guest post by Stacey Ebert
Well over a decade ago, my friend Julie and I took a networking yoga class in NYC. We walked in, borrowed a mat, giggled at the ridiculous of it all, managed to stay for about 10 minutes, then ditched to get dinner.
It was a few years later until I took my second, ‘first’ yoga class on the beach in Long Beach, NY and whether I knew it then or not, I was hooked. Fast forward 8 years (after countless mat, hammock and wall classes around the globe) and here we are – I’ve officially survived the first week of yoga teacher training. If you asked me if I ever thought I’d be here – I’d definitely tell you you’re crazy.
Before I stepped through the door on Day 1 of Yoga One Teacher Training, I was petrified, nervous, excited, hesitant, and consumed with more emotions I can’t describe. Even though I had taught both high school and swimming for over two decades, even though Yoga One is my home studio and I adore the owners, Amy and Michael Caldwell – still, I felt that apprehension and angst. I came home from my first day sweaty, happy, exhausted, and not knowing if I could hack it.
By Day 2, I was achy, still happy, and managed to say two words to the husband before passing out by six o’clock for the night. Day 4, I taught for twenty minutes and all participants (including myself) walked away alive and unbroken – I call that a win! By day 5, I began experiencing change and feeling like the universe was literally cracking me open from the inside and never wanting this to end and by Day 6, I found myself dreaming of how to sequence a yoga class – what on earth is happening?
It was almost four years ago that we moved to San Diego and over a year that I’ve called Yoga One, home. These fabulous humans were there for me when my Dad passed away in December, gave me hugs when I needed it (and when I didn’t know I did), supported me through moves, the husband’s broken leg and dried my tears in many a savasana. Teacher training, for me, has taken that all to the next level – something like yoga, unplugged.
For the past week, Amy, Michael, Missy and Nam have taken fourteen strangers and brought them into the Yoga One community. We’ve learned to listen consciously, share our experiences, learn purpose and priorities we didn’t before know, trust and support each other in asanas and adjustments, breathe and be guided through practice by a kind, curious, experienced teacher. Through the medium of the yoga practice, Amy has helped us believe in ourselves.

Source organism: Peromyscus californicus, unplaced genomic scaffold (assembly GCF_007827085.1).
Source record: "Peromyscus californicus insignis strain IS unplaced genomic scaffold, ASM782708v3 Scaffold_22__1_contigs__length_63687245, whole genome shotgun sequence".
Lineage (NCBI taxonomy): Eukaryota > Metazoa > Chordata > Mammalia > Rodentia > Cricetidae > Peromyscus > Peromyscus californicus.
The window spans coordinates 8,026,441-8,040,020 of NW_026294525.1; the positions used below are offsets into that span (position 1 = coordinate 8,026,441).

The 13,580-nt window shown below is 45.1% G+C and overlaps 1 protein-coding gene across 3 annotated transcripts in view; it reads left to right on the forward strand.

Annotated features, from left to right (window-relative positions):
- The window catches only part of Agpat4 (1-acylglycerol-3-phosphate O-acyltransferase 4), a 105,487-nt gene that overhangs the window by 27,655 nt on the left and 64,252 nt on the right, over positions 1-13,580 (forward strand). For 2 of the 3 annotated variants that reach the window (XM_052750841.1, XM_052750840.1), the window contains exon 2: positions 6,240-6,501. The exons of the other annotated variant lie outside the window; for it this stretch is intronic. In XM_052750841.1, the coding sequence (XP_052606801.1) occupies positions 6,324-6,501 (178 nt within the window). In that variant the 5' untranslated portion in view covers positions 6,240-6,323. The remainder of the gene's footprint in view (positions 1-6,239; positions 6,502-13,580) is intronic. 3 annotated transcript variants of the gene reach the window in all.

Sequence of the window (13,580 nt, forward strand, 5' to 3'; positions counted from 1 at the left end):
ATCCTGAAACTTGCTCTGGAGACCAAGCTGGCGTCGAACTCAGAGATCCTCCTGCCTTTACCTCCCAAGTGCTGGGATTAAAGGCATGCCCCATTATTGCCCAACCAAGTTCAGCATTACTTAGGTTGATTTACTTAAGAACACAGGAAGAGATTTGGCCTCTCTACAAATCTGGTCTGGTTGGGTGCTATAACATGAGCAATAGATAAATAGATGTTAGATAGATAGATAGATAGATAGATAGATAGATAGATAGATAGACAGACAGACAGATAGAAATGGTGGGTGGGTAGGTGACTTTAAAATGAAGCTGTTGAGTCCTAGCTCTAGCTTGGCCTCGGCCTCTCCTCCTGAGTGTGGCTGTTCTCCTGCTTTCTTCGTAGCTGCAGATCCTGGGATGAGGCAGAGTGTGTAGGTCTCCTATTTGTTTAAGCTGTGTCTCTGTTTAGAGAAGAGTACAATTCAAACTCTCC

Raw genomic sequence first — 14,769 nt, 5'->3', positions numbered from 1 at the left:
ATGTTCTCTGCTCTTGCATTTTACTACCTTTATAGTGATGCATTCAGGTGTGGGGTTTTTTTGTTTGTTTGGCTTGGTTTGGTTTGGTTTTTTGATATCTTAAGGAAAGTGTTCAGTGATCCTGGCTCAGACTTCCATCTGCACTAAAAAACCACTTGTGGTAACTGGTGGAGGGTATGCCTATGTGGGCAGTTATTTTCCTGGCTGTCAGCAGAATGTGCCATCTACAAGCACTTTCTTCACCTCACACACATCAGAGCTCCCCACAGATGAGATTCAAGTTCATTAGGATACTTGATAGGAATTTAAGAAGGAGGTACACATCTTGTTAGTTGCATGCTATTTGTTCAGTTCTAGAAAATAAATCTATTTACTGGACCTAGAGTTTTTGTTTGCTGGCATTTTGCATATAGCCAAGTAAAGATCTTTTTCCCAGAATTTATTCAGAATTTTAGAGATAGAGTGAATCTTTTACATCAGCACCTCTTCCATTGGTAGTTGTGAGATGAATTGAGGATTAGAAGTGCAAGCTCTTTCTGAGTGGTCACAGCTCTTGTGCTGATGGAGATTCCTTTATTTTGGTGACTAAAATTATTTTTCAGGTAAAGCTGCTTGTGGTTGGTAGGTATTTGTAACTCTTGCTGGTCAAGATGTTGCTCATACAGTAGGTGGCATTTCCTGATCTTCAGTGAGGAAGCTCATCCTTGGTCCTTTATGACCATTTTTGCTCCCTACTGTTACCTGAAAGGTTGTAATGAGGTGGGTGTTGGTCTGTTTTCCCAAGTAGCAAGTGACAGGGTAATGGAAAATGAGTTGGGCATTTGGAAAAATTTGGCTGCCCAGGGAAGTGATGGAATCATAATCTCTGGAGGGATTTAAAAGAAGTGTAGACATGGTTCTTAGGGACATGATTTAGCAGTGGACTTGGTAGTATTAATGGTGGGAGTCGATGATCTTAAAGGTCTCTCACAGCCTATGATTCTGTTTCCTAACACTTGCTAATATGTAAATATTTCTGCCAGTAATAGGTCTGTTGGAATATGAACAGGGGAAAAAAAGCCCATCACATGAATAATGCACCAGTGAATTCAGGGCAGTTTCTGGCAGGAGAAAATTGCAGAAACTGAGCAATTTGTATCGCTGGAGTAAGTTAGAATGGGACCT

For over a year now, Amy and the other instructors at Yoga One have been working with my wonky lungs and back on alignment and modifications that work for me. They’ve answered questions, pointed me in directions, guided me through practice, given me knowledge and shared their favorite books with me. Phrases like neutral/anteverted pelvis, natural spinal curve, breathe into the left back body, anchor the ribs and energetically move the thighs to the back plane of the body have been bantered around, improved slightly, yet often seemed unattainable – until this week.
This week, there’s been change. This week I woke up without back pain, actually felt what it means to get my thighs on the floor in full supta tadasana (reclined mountain pose) and even managed a full (supported) backbend. There have been tears of joy shed and magic felt – I can’t explain it, but it’s happening and that’s what matters.
Sure, I’m still nervous to sequence a class, figure out those transitions from standing to sitting and remember to mirror those tricky left and right directions – but I’m here. Fourteen people keep showing up each day with their eco-friendly bottles of water, snacks, desire to learn, and interest in the practice. Led by a patient, knowledgeable leader, we’ve watched each other grow, learn, share, and do. We’ve learned the difference between Yamas and Niyamas, that rooting to rise is helpful to all beings, that being present matters, that we can all benefit from a balance between steadiness and ease, that the practice of yoga is an artful, meditative dance and that all are always welcome on the mat.
I’m not sure what’s coming next, but I know I want to be a part of it all. None of us truly knows where it will all lead, but there’s magic happening in this training and on the mat and I’m already looking forward to experiencing more of it.
Stacey Ebert is a freelance writer, educator, event planner, and volunteer coordinator who has traveled to over 50 of the world’s countries. Writing about adventure, journey and perspective changing life shifts, she encourages travelers to take the leap, use the world as their classroom and get outside their comfort zones. She has lived in Long Beach (New York), Melbourne (Australia) and is presently based in San Diego (California). Connect with her on her blog, The Gift of Travel, Facebook, Pinterest, or LinkedIn.